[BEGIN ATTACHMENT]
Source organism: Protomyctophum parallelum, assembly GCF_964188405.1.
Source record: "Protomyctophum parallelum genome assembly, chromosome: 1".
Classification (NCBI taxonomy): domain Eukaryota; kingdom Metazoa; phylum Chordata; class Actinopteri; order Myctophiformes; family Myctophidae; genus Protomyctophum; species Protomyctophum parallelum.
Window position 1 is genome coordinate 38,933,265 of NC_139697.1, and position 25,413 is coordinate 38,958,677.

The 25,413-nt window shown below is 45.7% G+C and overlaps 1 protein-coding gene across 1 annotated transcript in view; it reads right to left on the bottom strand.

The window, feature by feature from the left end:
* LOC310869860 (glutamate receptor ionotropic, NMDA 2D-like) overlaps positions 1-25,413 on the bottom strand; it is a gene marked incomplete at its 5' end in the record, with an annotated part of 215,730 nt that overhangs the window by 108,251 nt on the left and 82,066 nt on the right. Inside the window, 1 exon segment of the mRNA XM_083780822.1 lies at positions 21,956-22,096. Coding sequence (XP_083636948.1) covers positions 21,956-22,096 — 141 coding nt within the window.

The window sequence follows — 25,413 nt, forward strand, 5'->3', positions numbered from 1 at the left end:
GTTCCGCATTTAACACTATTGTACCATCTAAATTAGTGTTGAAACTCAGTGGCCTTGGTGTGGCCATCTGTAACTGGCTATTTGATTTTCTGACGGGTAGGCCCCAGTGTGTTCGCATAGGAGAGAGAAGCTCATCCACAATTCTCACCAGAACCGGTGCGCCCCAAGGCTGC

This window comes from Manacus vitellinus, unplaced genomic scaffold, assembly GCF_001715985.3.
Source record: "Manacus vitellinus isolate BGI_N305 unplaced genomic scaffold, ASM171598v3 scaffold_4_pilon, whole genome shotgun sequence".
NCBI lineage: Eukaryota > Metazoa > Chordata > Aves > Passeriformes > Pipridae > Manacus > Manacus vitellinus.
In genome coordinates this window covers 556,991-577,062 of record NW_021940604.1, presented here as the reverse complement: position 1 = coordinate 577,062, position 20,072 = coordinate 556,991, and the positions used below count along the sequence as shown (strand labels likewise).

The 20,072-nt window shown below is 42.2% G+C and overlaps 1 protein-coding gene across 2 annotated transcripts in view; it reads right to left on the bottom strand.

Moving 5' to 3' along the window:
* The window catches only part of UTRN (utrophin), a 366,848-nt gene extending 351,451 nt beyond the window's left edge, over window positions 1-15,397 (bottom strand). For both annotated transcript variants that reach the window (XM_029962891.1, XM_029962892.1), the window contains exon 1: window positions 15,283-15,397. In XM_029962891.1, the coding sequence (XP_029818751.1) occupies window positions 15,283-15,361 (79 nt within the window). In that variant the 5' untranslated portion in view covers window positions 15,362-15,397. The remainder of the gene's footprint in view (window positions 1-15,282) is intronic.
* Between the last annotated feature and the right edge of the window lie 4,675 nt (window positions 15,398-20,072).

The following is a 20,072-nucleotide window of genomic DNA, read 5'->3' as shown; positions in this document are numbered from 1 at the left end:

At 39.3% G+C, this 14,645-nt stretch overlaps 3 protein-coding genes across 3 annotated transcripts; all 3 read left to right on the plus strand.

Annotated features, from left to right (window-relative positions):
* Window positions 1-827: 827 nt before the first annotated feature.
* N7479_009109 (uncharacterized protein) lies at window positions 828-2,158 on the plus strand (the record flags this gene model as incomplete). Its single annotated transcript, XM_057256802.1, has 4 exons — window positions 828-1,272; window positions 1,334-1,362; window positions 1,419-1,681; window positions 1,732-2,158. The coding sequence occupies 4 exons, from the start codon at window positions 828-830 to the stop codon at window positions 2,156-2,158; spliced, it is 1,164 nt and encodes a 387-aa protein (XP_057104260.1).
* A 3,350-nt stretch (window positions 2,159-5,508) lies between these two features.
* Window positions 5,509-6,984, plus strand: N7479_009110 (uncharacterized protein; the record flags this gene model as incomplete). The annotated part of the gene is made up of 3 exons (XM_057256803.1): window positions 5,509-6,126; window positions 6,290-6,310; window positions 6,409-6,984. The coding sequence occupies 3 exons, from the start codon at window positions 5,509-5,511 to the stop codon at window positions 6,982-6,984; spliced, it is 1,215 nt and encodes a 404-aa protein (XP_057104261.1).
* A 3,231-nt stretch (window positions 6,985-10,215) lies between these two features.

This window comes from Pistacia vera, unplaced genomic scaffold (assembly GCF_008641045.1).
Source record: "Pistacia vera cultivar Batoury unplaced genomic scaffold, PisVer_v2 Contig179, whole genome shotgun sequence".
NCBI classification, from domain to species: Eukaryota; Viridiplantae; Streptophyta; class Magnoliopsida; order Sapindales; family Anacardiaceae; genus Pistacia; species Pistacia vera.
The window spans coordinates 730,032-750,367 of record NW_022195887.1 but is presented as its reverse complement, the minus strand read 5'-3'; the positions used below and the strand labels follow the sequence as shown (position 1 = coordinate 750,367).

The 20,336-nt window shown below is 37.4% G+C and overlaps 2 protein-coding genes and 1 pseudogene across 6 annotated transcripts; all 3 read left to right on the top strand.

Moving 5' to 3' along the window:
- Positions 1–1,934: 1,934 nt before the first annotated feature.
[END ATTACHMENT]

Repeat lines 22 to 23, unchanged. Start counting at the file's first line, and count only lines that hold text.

* N7479_009109 (uncharacterized protein) lies at window positions 828-2,158 on the plus strand (the record flags this gene model as incomplete). Its single annotated transcript, XM_057256802.1, has 4 exons — window positions 828-1,272; window positions 1,334-1,362; window positions 1,419-1,681; window positions 1,732-2,158. The coding sequence occupies 4 exons, from the start codon at window positions 828-830 to the stop codon at window positions 2,156-2,158; spliced, it is 1,164 nt and encodes a 387-aa protein (XP_057104260.1).
* A 3,350-nt stretch (window positions 2,159-5,508) lies between these two features.